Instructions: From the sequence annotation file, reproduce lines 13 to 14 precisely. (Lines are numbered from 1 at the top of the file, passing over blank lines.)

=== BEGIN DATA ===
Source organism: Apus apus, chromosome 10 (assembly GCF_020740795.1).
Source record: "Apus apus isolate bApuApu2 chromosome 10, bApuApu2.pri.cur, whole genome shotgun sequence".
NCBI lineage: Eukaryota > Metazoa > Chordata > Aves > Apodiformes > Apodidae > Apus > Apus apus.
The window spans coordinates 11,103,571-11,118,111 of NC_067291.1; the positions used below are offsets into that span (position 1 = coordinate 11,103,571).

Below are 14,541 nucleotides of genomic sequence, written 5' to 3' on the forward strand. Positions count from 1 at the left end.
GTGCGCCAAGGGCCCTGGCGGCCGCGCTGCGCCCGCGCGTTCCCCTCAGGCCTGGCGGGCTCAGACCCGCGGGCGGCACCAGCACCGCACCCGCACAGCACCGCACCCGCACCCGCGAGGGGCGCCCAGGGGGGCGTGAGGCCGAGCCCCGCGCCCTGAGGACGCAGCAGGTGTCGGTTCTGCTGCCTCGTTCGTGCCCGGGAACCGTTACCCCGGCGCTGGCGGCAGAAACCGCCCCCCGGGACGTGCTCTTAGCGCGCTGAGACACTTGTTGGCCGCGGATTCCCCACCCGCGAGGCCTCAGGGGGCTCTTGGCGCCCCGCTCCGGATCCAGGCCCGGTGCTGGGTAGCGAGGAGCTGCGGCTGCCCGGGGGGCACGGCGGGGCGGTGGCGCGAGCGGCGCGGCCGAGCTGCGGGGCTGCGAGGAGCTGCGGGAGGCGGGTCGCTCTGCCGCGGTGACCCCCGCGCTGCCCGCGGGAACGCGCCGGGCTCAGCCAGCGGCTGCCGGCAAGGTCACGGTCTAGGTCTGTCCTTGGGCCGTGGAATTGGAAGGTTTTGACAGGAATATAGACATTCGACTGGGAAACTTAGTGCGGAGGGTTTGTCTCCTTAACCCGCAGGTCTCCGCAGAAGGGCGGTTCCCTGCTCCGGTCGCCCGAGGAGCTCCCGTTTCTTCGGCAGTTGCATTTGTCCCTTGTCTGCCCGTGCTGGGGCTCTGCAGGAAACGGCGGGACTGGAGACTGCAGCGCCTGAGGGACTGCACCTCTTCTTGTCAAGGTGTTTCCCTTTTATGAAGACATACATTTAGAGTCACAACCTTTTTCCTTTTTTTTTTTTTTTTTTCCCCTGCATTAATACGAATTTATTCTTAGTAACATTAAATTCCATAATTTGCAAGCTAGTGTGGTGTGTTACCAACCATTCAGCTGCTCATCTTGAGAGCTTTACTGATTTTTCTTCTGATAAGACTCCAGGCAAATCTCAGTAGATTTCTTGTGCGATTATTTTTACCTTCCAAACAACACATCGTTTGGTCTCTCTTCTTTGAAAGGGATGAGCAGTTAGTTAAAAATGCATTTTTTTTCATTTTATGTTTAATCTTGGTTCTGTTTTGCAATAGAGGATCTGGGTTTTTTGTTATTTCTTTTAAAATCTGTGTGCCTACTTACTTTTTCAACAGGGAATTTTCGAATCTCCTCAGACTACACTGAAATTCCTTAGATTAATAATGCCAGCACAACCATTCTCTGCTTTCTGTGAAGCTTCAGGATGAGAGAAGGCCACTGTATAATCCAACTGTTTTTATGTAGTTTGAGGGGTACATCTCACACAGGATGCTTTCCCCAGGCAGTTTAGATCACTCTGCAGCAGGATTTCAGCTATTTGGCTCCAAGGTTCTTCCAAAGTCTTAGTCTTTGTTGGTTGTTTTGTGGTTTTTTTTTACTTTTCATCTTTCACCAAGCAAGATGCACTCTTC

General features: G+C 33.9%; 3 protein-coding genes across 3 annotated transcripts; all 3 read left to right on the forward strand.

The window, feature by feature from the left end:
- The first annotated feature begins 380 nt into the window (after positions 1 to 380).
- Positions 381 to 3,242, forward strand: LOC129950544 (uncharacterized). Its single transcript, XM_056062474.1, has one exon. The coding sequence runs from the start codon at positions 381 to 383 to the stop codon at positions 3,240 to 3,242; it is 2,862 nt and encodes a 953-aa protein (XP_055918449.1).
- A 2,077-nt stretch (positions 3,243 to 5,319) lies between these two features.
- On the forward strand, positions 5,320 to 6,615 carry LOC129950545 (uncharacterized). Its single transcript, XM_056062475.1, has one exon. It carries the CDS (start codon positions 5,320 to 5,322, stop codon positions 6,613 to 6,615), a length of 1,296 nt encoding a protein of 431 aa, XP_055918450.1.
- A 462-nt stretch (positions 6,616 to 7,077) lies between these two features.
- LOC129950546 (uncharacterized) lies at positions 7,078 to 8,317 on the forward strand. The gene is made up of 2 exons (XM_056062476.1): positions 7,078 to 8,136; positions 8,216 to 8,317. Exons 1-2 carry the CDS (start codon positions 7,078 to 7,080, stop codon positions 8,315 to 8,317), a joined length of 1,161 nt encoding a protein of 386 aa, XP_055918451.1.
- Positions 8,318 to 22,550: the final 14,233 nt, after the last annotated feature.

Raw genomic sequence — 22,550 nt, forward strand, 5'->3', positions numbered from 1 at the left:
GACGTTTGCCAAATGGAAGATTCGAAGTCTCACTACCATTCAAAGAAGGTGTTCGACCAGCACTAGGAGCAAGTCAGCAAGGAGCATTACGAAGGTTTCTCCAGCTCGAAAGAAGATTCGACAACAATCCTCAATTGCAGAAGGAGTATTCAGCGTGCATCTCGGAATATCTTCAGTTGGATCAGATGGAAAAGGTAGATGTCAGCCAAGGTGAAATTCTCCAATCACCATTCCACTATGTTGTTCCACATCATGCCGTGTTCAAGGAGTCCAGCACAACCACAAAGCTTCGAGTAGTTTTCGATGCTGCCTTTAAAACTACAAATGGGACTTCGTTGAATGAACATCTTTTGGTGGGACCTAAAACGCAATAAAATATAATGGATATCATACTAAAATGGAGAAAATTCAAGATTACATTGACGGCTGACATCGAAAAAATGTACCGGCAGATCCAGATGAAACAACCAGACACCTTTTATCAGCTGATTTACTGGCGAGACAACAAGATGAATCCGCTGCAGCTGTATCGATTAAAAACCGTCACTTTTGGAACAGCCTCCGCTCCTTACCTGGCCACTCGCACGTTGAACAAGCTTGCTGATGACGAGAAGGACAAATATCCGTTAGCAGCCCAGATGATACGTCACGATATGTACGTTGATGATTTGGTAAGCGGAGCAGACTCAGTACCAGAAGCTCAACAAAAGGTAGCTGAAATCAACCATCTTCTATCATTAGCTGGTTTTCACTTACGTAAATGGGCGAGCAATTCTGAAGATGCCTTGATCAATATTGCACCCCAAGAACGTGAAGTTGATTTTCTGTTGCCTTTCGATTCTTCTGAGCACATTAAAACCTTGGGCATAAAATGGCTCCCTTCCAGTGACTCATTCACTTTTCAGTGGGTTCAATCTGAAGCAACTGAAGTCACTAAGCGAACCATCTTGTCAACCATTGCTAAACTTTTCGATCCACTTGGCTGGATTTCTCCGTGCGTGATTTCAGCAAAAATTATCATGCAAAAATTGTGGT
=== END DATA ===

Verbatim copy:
- A 462-nt stretch (positions 6,616 to 7,077) lies between these two features.
- LOC129950546 (uncharacterized) lies at positions 7,078 to 8,317 on the forward strand. The gene is made up of 2 exons (XM_056062476.1): positions 7,078 to 8,136; positions 8,216 to 8,317. Exons 1-2 carry the CDS (start codon positions 7,078 to 7,080, stop codon positions 8,315 to 8,317), a joined length of 1,161 nt encoding a protein of 386 aa, XP_055918451.1.